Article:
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Gogo Plans Junk Bond Debut to Improve In-Flight Wi-Fi

Tired of spotty in-flight Wi-Fi service? The junk bond market may be able to help.

Gogo Inc., the provider of often-griped-about Internet service on airplanes, said it’s planning to raise $500 million in a bond offering that has been rated six-levels below investment-grade by S&P Global Ratings. Proceeds will be used to refinance debt and for general corporate purposes, including funding costs related to “the launch and commercial rollout of Gogo’s next-generation technology.”

The company is tapping the junk market for its first-ever bond offering amid a high-yield rally that began with the bottoming of oil prices in February. The extra yield investors demand to hold the notes over Treasuries remained near year-to-date lows of 6.24 percentage points on Friday. Companies sold $6.65 billion of below investment-grade debt this week.

The high-yield market seems open to first-time issuers of higher quality, Tom Price, a money manager at Wells Fargo Asset Management, said. Investors pumped $1.13 billion into funds that buy high-yield debt in the week ending May 18, the first inflow in three weeks, according to Lipper U.S. Fund Flows data.

“Single-B and BB credits still, I think, can access the market reasonably,” Price said. “When you start getting to CCCs, that becomes a little bit of a different story.”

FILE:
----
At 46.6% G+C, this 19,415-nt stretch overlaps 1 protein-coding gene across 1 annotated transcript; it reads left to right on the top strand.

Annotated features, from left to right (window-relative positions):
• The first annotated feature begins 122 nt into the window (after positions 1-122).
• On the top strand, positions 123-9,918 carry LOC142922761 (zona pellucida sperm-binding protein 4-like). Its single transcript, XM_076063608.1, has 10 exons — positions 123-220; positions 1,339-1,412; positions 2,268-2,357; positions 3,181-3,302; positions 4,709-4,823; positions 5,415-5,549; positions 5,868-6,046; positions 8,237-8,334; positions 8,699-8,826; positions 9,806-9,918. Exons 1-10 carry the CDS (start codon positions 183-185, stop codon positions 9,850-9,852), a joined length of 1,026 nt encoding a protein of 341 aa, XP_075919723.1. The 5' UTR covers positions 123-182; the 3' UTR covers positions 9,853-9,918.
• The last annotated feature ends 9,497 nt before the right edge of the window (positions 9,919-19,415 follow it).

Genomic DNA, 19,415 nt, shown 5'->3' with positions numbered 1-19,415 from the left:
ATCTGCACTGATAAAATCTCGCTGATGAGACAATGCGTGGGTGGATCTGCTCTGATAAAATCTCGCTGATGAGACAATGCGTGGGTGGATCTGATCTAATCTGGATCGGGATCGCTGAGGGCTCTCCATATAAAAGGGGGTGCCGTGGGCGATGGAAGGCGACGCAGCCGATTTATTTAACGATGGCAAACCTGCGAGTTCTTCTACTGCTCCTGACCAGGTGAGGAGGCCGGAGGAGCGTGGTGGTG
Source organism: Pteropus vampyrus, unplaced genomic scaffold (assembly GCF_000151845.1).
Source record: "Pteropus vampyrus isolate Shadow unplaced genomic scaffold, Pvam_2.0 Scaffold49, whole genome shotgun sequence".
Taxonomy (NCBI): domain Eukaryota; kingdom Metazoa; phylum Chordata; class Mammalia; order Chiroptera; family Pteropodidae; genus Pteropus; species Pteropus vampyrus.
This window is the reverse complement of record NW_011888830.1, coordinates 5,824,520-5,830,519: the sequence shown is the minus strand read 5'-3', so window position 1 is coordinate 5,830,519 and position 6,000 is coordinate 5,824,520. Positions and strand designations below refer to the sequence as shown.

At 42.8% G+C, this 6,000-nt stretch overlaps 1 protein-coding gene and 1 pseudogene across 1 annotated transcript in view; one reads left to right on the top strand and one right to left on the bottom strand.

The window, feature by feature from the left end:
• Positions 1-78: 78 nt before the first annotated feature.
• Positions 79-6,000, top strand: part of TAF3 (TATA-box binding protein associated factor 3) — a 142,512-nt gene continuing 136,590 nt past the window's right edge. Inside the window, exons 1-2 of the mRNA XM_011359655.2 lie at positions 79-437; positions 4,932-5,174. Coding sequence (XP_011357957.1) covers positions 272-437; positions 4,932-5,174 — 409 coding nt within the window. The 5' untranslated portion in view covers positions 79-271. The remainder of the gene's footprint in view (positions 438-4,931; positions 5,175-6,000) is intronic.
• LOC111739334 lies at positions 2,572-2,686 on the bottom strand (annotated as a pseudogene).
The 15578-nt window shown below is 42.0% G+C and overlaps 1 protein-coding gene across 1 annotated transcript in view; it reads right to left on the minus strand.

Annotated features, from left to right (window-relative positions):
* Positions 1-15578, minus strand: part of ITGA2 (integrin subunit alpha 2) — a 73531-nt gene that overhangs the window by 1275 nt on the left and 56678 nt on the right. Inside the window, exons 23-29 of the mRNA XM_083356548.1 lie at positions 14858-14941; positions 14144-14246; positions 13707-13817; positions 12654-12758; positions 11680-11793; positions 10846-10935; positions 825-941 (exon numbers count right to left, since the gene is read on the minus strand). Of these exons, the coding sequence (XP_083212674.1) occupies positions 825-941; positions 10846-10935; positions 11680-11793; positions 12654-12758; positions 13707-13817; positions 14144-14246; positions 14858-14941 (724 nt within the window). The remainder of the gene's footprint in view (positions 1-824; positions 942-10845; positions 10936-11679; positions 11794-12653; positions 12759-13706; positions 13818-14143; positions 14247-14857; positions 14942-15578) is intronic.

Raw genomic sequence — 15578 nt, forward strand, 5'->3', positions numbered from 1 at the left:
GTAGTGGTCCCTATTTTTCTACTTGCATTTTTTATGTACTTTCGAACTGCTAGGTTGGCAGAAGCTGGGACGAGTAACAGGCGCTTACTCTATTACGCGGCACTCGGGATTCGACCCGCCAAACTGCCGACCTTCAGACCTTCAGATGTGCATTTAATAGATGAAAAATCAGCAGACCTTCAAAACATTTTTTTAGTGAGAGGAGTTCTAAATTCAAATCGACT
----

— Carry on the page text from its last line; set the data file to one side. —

Significant Expenditures

Moody’s Investors Service graded Gogo’s bonds B2, five levels below investment-grade. S&P rated the notes B-, one step lower.

The company plans to use proceeds from the offering to refinance debt and for general corporate purposes, including funding costs related to the launch and rollout of its “next-generation technology.” The sale may price next week.

Gogo needs $100 million to $200 million to install its new 2Ku satellite system through the end of 2018, according to Andrew DeGasperi, an analyst at Macquarie Group Ltd. The company is installing the technology on about 600 Delta Air Lines Inc. aircraft and may have to spend as much as $1 million per plane to replace antennas on satellite-equipped airplanes, he said.

“Capital expenditures needs are going to be significant,” DeGasperi said. “The competitive environment in this industry is pretty intense right now, even in North America which everyone felt was sort of locked up by Gogo.”

Gogo spokesman Steve Nolan said the company has a total backlog of more than 1,100 2Ku installations and can put in the technology for less than $500,000 per aircraft in what is typically a shared cost between the airline and Gogo.

Gogo has been embroiled in a public spat with American Airlines Group Inc., which wanted to exit its contract with the in-flight Internet company in favor of a rival that offered faster service. Gogo has touted 2Ku, which uses satellite technology instead of relying on cellular towers, as the next-generation platform that can compete against offerings from ViaSat Inc., Panasonic Corp. and Global Eagle Entertainment Inc.

Gogo sold $362 million of five-year convertible notes last year, according to data compiled by Bloomberg.

(Corrects Wells Fargo & Co. unit in fourth paragraph. A previous version of this story corrected the company’s ratings.)
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